Cops Say Discretion Key With Open Container Law Change

OCEAN CITY — After Ocean City officials last month passed an ordinance changing the town’s open container law back to a misdemeanor, Ocean City Police Department (OCPD) officers have made some arrests, but they are reportedly exercising some discretion depending on the circumstances.

The Mayor and Council approved an ordinance making an open container violation an arrestable offense, but thus far, police have not been overzealous with arrests, according to OCPD officials.

Police made eight open container arrests in the first week since the ordinance change, although there have been opportunities for hundreds more.

For decades, an open container violation was an arrestable offense in Ocean City and hundreds, if not thousands, of vacationers found themselves with a court date often months later. Four years ago, town officials changed the open container law to a citation offense with a ticket issued and a fine imposed. However, the Mayor and Council last month approved an ordinance returning an open container violation to a misdemeanor that can result in an arrest with discretion afforded to the officers.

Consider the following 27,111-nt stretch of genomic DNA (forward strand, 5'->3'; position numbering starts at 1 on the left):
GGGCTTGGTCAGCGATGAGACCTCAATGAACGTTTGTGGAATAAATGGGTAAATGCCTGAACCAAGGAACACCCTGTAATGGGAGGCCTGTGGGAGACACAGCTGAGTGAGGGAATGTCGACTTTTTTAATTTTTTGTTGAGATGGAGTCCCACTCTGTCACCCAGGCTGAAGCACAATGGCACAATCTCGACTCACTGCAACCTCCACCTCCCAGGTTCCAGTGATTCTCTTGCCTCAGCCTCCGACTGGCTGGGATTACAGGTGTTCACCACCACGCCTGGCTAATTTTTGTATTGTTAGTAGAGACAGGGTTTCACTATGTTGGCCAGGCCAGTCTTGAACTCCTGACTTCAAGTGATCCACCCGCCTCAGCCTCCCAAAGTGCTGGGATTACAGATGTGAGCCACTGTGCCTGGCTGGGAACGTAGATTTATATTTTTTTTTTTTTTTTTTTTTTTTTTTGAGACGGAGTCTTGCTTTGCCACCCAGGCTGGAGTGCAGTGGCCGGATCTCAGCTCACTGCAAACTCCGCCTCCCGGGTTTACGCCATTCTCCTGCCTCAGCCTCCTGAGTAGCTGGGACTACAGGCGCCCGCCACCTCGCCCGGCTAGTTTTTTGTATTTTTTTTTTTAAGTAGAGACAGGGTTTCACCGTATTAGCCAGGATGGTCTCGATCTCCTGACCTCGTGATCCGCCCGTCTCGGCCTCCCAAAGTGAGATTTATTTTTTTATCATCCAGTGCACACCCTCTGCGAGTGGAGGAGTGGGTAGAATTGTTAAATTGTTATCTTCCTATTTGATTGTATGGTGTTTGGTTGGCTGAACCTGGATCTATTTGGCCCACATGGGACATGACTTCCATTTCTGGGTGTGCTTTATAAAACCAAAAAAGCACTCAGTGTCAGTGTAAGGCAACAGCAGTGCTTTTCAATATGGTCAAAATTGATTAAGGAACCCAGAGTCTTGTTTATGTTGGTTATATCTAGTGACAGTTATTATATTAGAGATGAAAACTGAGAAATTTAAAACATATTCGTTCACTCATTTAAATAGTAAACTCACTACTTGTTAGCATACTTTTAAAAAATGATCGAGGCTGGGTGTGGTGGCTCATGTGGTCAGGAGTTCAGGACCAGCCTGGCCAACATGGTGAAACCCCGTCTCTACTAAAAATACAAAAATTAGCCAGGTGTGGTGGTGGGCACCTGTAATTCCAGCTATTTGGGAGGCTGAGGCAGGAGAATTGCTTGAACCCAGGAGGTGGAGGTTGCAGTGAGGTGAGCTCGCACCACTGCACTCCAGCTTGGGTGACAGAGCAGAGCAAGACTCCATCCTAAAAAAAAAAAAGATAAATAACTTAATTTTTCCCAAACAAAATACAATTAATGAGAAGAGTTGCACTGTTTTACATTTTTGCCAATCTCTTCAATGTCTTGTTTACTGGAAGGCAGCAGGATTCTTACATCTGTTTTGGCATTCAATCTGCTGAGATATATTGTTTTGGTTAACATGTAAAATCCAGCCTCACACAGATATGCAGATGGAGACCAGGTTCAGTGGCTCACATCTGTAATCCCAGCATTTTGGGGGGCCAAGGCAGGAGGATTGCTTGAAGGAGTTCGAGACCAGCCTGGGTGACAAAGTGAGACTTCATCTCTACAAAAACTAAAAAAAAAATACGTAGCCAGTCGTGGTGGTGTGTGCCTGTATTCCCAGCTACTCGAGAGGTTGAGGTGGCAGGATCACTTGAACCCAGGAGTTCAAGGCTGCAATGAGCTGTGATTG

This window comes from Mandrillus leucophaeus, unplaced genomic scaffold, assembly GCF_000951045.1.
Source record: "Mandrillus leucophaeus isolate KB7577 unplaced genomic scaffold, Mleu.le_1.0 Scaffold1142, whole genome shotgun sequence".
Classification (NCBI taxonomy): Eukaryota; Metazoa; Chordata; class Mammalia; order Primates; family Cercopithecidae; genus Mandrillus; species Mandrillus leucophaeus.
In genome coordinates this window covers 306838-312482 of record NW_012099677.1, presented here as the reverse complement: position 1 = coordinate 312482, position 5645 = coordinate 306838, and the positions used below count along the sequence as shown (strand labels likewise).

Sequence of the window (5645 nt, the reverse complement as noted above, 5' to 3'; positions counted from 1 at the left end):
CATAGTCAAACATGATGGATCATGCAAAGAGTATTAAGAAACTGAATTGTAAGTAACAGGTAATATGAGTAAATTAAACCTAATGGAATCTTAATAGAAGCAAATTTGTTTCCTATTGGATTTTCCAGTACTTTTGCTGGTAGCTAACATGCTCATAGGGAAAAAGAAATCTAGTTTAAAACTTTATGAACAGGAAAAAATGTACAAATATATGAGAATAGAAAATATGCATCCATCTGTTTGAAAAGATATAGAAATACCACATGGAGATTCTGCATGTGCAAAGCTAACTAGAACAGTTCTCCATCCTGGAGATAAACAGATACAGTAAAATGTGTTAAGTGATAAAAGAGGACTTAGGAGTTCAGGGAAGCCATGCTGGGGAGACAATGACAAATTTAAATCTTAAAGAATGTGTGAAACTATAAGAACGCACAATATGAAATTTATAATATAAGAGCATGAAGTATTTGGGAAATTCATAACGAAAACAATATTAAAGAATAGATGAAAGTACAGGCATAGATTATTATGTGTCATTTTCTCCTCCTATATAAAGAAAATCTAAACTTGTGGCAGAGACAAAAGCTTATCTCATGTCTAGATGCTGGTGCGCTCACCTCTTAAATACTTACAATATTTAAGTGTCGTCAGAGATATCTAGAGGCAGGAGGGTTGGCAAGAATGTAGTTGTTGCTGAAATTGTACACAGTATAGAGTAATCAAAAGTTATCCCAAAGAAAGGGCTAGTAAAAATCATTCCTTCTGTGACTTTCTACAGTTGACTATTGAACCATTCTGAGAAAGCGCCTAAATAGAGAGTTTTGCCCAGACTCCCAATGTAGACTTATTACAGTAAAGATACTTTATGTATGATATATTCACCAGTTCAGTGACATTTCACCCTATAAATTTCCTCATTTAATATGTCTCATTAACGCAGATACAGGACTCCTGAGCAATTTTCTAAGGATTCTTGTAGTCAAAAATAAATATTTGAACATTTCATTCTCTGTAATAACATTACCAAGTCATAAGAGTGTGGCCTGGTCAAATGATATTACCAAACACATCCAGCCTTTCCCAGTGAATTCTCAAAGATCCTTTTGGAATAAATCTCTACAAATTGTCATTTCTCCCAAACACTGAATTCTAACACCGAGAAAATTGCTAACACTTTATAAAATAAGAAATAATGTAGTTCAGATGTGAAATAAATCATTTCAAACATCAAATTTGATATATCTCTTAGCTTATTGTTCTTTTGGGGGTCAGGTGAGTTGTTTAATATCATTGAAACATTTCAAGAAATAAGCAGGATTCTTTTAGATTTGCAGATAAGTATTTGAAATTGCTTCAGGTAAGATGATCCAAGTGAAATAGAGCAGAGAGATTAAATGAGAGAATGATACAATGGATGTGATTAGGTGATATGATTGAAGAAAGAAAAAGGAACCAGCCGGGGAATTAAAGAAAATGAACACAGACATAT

As of last week, Ocean City Police spokesman Pfc. Mike Levy said there have been eight arrests since the ordinance change, but the officers are exercising discretion before cuffing and stuffing most offenders.

“Every situation is unique and our officers are trained to know the difference between what should be an arrest and a situation where a warning is appropriate,” he said.

Levy offered a few examples from the obvious arrest situation to an incident where discretion is appropriate.

“If we respond to a noise complaint and there is a clearly intoxicated underage suspect in the street with an open container and yelling expletives, that’s an example where an arrest is the appropriate action,” he said. “That individual might put himself or others at risk, or might commit another more serious crime later, or might dash across the highway and get hit by a vehicle.”

Levy presented another example where a warning is appropriate.

“If one of our officers is on foot patrol on the Boardwalk and sees a 50-year-old man with his family and a stroller and a grandmother with him and he’s carrying a can of Miller Lite, the officer is likely going to tell the man it’s against the law to carry an open container of alcohol and ask him to toss it out and have a nice day.”

Levy presented other examples when arrests should be made or when a warning is necessary.

“There’s a common sense element to this and each case is different,” he said. “We’re not actively seeking out offenders, but in some cases, an arrest is the right thing to do for the safety of the individual and the public.”